Ask a random person what he or she thinks is an animation film and most of them will reply with answers such as:
- Films like Mickey Mouse, The Land Before Time or My Little Pony – films for the little ones (sorry bronies!)
- Films like Toy Story, Finding Nemo or Ice Age – Kids films that are also enjoyable for adults
- Anime, big eyes and other body parts, weird monsters, kittens, robots, sexy school uniforms and other odd – to us – Japanese customs
Generally speaking they are mostly correct. What most of them do not realise though is that there is a world of adult animation films out there. Granted there aren’t very many of them, but they exist and are often well worth seeking out. Many of them are not very appealing to the big masses because they focus on a particular subject that usually doesn’t speak to the masses. Add to that the fact that a lot of adults see animated content as something for the children to enjoy. They feel too old for a cartoon. Oh how wrong they are.
Animation offers certain features that you could never hope to realise in a normal film. Or at least not without a multi-million CGI budget. By definition an animated film is clearly not real people. In some cases it creates an emotional distance that can be used. When an animated character dies in a horrible way, for some reason – if you’re not bambi’s mother – it is just not as bad. It also opens up possibilities of creating landscapes or entire worlds that are very different from the one we live in. Think Avatar. How would Inception feel like if it were animated? (tip: Paprika gets close to creating a surreal dream world)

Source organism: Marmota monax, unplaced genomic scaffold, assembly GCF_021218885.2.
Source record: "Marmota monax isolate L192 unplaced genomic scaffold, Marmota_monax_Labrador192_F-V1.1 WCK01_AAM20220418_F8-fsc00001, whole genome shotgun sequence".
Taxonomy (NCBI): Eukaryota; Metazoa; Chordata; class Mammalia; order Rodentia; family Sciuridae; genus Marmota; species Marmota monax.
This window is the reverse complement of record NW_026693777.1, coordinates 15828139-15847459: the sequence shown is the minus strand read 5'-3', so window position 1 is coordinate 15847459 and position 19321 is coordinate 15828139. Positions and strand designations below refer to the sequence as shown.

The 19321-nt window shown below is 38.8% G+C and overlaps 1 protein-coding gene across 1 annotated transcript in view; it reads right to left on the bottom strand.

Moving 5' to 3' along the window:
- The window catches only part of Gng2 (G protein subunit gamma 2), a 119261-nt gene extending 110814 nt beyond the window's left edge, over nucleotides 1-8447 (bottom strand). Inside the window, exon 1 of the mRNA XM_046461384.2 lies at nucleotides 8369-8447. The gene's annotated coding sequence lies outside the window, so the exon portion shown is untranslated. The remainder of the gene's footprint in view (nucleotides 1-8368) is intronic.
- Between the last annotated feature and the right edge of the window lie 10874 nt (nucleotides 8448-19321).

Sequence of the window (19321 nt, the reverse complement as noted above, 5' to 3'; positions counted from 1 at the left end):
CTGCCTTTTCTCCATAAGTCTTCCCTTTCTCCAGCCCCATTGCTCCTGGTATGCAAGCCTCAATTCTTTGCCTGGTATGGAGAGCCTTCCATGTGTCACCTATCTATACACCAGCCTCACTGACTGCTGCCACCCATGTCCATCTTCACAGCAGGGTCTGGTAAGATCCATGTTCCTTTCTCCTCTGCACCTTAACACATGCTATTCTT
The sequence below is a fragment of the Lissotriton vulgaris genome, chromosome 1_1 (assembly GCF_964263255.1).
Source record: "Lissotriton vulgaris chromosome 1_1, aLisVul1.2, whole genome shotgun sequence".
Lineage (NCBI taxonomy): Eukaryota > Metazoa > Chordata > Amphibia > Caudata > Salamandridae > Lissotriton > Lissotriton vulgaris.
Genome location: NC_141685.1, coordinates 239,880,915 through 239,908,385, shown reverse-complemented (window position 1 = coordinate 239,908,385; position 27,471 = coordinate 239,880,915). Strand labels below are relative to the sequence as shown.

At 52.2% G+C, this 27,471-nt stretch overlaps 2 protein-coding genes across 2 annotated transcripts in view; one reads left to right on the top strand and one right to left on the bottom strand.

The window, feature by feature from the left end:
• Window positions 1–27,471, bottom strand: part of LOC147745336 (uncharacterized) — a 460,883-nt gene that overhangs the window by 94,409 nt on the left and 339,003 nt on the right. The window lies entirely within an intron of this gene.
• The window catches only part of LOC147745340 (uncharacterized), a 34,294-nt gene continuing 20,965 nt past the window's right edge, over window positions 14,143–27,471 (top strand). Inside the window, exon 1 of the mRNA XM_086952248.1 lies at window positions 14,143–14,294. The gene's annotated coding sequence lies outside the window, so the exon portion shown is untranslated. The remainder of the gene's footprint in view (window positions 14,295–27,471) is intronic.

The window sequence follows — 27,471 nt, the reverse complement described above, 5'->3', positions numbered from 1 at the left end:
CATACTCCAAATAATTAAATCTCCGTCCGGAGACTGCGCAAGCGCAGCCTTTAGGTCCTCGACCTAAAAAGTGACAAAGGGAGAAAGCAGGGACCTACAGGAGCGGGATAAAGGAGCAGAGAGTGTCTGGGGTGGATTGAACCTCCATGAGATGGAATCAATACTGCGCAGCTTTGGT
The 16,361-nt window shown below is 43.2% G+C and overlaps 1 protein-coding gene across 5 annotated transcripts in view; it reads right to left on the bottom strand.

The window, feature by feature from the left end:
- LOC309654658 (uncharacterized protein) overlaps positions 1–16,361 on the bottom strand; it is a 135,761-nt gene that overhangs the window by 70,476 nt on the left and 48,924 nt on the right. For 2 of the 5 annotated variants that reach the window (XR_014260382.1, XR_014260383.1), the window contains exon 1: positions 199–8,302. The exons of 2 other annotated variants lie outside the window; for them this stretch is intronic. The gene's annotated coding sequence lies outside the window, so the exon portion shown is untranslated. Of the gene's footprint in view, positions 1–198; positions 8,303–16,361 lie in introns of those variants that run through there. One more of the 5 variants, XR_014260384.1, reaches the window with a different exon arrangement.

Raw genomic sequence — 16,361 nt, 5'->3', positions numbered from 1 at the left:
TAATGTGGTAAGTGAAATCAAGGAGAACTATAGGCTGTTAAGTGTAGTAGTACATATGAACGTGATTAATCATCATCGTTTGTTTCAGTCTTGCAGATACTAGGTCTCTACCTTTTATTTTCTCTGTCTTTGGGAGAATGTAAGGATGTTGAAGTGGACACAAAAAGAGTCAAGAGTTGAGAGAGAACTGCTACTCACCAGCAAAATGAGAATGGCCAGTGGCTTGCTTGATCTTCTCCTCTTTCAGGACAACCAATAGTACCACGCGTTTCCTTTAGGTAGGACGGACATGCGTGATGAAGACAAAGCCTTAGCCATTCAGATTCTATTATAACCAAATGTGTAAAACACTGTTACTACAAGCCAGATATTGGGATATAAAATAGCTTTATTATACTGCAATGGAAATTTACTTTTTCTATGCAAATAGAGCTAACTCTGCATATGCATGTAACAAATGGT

This post covers five (semi-) serious animation films. To show everyone that there is more than the umpteenth wacky animal comedy adventure monster princess film. And that a lot of these films, while great for adults, are not always suitable for the little ones:
- Animation as Documentary: Waltz With Bashir (2008)
- Animation as Dark Tale: Coraline (2009)
- Animation as Psychedelic Trip: Fantastic Planet (1973)
- Animation as Dream World: Waking Life (2001)
- Animation as Psychological Thriller: Perfect Blue (1997)
It is worth noting that Coraline is perfect for little children, but the dark theme makes it a great one to watch for adults as well.
Other examples include:
- Animation as (Romantic) Drama: 5 Centimetres Per Second (2007) en Millennium Actress (2001) en L’illusioniste (2010)
- Animation as Biography: Persepolis (2007) en The Wind Rises (2013)
- Animation as War Drama: Grave of the Fireflies (1988) en When the Wind Blows (1986)
- Animation as Sci-Fi: The Girl Who Leapt Through Time (2006) en Technotise: Edit & I (2009)
Some of these are OK to watch for children, but I wouldn’t recommend any of them aside from The Girl Who Leapt Through Time and maybe L’illusioniste.
Waltz with Bashir
When I first heard of this one I couldn’t imagine an animated documentary. I mean, aren’t we supposed to see actual footage with a low pitch, manly voice providing all sorts of interesting tidbits of information? But what do you do when there is no video of the things you want to tell? Watching people in chairs tell their stories gets rather boring after a while,. So there must be another way to do this, I imagine the director must have thought. Let’s animate the whole thing!